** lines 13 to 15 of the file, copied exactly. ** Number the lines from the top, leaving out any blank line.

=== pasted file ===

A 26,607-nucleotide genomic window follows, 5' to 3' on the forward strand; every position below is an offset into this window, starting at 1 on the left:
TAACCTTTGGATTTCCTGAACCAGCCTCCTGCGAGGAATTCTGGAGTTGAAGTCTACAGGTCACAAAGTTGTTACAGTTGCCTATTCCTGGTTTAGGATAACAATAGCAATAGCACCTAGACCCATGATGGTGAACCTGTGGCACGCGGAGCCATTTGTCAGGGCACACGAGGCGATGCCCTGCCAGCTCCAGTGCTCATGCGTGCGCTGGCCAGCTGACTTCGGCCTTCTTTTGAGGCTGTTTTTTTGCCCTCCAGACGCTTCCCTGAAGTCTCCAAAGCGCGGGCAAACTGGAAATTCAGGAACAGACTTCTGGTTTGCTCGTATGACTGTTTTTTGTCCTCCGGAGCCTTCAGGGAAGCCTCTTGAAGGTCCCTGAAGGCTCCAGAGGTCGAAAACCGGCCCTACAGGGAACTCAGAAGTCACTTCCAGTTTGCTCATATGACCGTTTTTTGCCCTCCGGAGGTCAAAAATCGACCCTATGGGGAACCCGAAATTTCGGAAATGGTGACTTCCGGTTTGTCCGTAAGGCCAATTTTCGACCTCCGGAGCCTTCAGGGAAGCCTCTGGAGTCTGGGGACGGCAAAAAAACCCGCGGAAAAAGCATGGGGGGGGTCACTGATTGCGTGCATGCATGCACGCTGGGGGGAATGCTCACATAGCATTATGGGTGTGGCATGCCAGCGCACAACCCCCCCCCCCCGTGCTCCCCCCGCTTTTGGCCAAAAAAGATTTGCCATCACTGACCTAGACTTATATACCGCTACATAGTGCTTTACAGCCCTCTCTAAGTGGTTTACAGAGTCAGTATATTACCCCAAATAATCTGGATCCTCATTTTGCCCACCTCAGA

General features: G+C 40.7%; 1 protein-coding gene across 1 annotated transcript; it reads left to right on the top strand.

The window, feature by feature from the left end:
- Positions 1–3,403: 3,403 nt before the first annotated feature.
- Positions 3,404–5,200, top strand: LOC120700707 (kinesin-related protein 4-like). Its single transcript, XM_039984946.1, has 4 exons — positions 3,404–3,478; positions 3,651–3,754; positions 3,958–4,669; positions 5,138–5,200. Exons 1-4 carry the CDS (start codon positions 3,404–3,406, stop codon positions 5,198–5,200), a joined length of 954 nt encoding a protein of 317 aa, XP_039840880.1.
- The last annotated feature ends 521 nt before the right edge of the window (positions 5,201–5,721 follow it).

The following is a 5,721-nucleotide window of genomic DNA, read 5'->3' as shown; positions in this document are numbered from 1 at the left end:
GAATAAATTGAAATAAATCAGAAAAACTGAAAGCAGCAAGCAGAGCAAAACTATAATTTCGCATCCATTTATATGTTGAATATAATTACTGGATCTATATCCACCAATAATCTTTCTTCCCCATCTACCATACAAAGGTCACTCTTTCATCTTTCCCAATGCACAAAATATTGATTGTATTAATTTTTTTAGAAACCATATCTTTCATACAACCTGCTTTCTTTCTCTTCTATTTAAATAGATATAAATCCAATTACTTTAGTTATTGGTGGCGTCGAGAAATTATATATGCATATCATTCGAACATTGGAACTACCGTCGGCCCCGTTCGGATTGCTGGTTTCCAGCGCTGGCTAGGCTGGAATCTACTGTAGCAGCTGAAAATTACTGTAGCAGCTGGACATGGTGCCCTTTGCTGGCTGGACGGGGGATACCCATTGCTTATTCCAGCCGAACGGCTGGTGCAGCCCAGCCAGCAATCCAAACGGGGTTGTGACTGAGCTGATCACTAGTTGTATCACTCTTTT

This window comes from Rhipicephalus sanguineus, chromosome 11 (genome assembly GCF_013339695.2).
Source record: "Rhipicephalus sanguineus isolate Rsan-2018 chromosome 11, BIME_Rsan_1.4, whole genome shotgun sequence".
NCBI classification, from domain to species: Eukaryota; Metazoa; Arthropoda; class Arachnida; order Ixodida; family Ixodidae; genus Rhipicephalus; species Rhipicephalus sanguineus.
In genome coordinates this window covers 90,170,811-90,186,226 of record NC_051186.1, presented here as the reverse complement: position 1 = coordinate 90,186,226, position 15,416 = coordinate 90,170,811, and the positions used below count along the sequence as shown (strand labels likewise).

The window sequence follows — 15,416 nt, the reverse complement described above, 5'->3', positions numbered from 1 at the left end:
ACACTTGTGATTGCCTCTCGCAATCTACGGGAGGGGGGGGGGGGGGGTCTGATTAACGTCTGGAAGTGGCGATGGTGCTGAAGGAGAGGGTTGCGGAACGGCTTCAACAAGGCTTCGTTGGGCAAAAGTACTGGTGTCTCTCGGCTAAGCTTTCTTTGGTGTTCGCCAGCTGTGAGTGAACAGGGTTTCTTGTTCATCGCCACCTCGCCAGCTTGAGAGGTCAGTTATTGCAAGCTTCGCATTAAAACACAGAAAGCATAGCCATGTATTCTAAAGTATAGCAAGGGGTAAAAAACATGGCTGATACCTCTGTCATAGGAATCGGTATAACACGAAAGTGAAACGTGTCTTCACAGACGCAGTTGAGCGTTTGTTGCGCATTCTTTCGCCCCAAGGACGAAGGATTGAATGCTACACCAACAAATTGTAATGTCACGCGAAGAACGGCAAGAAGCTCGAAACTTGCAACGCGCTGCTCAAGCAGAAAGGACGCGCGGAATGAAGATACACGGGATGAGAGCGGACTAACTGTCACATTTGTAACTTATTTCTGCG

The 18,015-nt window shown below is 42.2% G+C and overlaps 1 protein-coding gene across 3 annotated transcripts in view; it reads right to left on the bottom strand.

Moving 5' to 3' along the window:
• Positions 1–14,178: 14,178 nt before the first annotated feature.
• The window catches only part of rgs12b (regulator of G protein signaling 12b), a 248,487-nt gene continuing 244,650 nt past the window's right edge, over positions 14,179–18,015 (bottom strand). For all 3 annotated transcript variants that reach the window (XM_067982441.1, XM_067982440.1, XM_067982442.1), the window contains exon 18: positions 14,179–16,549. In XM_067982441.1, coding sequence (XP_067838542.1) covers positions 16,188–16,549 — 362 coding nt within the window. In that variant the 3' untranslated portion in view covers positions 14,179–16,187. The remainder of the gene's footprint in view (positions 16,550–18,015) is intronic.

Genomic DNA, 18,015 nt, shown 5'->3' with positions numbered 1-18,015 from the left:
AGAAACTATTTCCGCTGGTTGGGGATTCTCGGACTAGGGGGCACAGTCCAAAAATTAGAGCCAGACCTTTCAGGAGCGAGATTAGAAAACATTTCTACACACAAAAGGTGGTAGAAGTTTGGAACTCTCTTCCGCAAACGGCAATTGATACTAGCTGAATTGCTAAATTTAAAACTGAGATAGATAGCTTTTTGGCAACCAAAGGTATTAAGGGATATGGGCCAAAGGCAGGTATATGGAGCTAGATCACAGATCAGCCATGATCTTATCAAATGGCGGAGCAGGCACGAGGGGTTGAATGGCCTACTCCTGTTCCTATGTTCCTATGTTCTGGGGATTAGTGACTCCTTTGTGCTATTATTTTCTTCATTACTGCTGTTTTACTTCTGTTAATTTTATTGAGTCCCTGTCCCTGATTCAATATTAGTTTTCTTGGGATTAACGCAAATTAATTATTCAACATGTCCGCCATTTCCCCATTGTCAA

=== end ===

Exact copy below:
In genome coordinates this window covers 90,170,811-90,186,226 of record NC_051186.1, presented here as the reverse complement: position 1 = coordinate 90,186,226, position 15,416 = coordinate 90,170,811, and the positions used below count along the sequence as shown (strand labels likewise).

The window sequence follows — 15,416 nt, the reverse complement described above, 5'->3', positions numbered from 1 at the left end:
ACACTTGTGATTGCCTCTCGCAATCTACGGGAGGGGGGGGGGGGGGGTCTGATTAACGTCTGGAAGTGGCGATGGTGCTGAAGGAGAGGGTTGCGGAACGGCTTCAACAAGGCTTCGTTGGGCAAAAGTACTGGTGTCTCTCGGCTAAGCTTTCTTTGGTGTTCGCCAGCTGTGAGTGAACAGGGTTTCTTGTTCATCGCCACCTCGCCAGCTTGAGAGGTCAGTTATTGCAAGCTTCGCATTAAAACACAGAAAGCATAGCCATGTATTCTAAAGTATAGCAAGGGGTAAAAAACATGGCTGATACCTCTGTCATAGGAATCGGTATAACACGAAAGTGAAACGTGTCTTCACAGACGCAGTTGAGCGTTTGTTGCGCATTCTTTCGCCCCAAGGACGAAGGATTGAATGCTACACCAACAAATTGTAATGTCACGCGAAGAACGGCAAGAAGCTCGAAACTTGCAACGCGCTGCTCAAGCAGAAAGGACGCGCGGAATGAAGATACACGGGATGAGAGCGGACTAACTGTCACATTTGTAACTTATTTCTGCG